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Misconceptions about adoption in Florida

On Behalf of | Jul 31, 2023 | Family Law |

If you are just starting to seriously consider adopting a child, you could be in for a lot of surprises. You may have been told (or read) about certain pieces of information that are actually not true. If you adopt a child, you are giving that child an opportunity to have a loving family and a real chance at succeeding in life. This applies to adoptions in Florida and across the country.

Some misconceptions you should put away right away include the following:

  • The adoptive parents are not the child’s real parents: Just because biology didn’t play a role in the relationship that the family has with the adopted child doesn’t mean that the parents are not the child’s parents. Families run much deeper than DNA. In reality, the real mother and father are the people who raise the child, nurture the child, clothe and feed the child and are there for the child’s important moments.
  • The adopted child doesn’t fit into the family: The adopted child fits in exactly like the biological child fits in. However, sometimes, there are moments when any one of the children is slightly off and they don’t fit in. That usually has less to do with biology than it does with children being children.
  • Children are put up for adoption because they are unwanted: Although there are many different reasons why a child is put up for adoption, not wanting them is probably the furthest from the truth. In most cases, having to live without the child is incredibly painful and many mothers feel that a huge part of them is being ripped away. In fact, many mothers who give up their children do so because they love them so much and want them to have a better life than what they can give to them.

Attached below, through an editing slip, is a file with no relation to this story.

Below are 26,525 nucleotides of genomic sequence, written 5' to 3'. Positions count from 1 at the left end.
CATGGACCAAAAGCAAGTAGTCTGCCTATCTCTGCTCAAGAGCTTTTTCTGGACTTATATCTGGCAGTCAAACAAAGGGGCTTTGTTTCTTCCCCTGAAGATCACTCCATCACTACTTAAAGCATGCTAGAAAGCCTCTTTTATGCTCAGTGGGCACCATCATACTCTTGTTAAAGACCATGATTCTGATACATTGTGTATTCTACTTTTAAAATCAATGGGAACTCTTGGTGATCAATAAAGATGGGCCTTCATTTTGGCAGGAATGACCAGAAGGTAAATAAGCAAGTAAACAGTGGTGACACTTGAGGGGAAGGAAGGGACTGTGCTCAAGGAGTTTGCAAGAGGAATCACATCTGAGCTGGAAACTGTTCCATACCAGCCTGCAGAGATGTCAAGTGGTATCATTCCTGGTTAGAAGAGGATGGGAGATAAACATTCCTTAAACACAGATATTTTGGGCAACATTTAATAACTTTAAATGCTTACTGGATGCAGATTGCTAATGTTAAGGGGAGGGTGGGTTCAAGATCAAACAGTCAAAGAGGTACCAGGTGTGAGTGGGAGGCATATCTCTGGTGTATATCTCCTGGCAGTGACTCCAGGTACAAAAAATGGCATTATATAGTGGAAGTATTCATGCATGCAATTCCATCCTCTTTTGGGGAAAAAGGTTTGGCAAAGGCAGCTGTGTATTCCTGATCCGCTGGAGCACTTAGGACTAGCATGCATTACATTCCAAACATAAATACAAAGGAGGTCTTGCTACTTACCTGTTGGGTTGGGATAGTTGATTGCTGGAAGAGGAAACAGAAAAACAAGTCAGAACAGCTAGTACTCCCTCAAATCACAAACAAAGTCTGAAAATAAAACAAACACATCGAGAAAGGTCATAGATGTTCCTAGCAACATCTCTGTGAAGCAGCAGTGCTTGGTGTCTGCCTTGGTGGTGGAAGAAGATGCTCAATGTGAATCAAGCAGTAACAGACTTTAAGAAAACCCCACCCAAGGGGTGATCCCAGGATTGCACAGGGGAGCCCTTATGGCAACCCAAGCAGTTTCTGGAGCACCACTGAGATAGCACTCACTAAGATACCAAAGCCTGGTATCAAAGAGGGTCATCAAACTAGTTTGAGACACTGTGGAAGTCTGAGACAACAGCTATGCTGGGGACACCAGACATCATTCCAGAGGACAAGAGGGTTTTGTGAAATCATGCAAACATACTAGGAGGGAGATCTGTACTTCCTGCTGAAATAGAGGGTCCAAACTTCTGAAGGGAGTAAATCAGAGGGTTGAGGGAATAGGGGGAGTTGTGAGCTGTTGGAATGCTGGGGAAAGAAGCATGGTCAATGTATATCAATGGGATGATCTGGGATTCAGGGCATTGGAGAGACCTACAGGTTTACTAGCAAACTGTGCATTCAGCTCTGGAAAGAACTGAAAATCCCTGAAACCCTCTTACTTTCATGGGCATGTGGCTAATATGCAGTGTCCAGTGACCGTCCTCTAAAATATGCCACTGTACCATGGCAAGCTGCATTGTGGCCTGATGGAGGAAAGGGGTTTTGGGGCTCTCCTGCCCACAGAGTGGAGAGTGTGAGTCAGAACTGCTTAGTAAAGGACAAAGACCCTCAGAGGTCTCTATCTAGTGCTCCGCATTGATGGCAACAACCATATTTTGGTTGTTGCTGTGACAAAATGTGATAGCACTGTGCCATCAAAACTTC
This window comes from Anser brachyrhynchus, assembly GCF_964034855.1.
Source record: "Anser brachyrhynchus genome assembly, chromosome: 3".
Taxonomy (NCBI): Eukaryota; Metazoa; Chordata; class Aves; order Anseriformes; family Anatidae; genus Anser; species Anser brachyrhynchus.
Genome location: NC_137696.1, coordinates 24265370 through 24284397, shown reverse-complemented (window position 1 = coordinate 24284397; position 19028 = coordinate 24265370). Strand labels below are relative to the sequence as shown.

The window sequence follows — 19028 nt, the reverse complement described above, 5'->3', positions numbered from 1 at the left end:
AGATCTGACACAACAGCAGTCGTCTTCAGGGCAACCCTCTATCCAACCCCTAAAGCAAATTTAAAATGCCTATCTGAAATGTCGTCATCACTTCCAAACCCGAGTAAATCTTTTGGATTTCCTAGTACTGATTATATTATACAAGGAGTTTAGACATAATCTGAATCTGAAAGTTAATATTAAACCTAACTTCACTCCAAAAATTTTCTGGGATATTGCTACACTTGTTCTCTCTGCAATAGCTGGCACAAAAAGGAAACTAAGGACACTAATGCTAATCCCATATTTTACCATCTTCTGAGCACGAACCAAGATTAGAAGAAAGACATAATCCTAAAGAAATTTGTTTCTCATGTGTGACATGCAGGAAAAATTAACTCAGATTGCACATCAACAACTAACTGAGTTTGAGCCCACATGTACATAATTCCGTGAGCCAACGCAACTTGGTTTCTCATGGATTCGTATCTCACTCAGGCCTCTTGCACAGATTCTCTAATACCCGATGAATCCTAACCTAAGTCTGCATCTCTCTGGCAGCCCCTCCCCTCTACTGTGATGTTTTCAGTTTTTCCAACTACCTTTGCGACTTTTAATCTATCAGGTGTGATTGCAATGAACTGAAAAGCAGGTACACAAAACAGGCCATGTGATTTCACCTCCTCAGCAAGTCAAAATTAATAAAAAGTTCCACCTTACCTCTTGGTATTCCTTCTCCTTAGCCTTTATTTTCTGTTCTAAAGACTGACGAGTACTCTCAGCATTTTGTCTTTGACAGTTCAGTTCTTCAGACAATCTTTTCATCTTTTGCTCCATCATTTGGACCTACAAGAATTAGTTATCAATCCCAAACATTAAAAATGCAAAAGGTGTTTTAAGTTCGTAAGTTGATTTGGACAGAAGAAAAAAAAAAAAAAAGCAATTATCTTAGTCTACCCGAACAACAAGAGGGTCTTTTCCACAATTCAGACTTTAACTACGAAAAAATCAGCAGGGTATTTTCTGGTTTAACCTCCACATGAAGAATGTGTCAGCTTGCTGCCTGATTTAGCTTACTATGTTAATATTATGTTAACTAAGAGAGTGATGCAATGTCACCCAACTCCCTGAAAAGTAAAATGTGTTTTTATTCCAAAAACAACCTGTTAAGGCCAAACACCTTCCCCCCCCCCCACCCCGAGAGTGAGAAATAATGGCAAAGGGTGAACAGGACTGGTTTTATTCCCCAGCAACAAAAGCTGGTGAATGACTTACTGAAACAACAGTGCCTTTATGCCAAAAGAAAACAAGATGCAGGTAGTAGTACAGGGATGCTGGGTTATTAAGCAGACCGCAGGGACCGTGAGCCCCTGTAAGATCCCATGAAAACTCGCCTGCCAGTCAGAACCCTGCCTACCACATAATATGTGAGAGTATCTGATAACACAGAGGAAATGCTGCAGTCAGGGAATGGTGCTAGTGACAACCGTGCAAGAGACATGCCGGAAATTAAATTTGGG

• Adoptive parents should be worried that the birth parents will want the child back: Adoption should be taken seriously by everyone: the adoptive parents and the birth parents. This is the child’s life we are talking about. Although adoption is an extremely emotional experience, it is usually the right decision. In many cases, there is transparency and open communication between the adoptive parents and the birth parents and that is healthy for everyone concerned. It is a good way to go in many instances.
  • Open adoption confuses the child: In general, that is not the case. In fact, it usually instills positive feelings and a sense of security in the child. Another really positive aspect of an open adoption is that it gives the child information on the medical history in their biological family, which may prove to be invaluable at some point. It may also add another dimension to the child’s life and that child may very well experience the joy of an extended family.
  • Adoption is very costly: In some cases, adoption can be costly. However, that is not always the case. Many people end up adopting a child who was in a foster home. In that situation, adoption fees are much more reasonable.
  • Adopted children are emotionally troubled: That is no more true than biological children being emotionally troubled. If the adoptive parents create a positive, open atmosphere regarding the adoption, the child will be adjusted, accepting and happy. It all depends on how the information is presented.
  • The birth mother will never be able to see her baby again after giving birth: This is not necessarily true. It depends on what type of adoption is used. If it is an open adoption, the birth mother can spend time with the child, if everyone is in agreement. The birth mother (or parents) would need to make an arrangement with the adoptive parents for a visitation schedule.
  • Adoption is time-sensitive: That is definitely a myth. There is no wrong time to choose adoption for the baby. There are many people who can help and who can offer valuable support. Also, there are many different adoption options from which to choose.

There is joy in adoption

Adoption should be a positive experience for the adoptive family and hopefully for the birth family as well. However, with that being said, the process can sometimes be complicated and take longer than expected. That is why having the support that you need can make things go smoothly. What is most important is to do what is best for the child and to give that child a loving home and a loving family.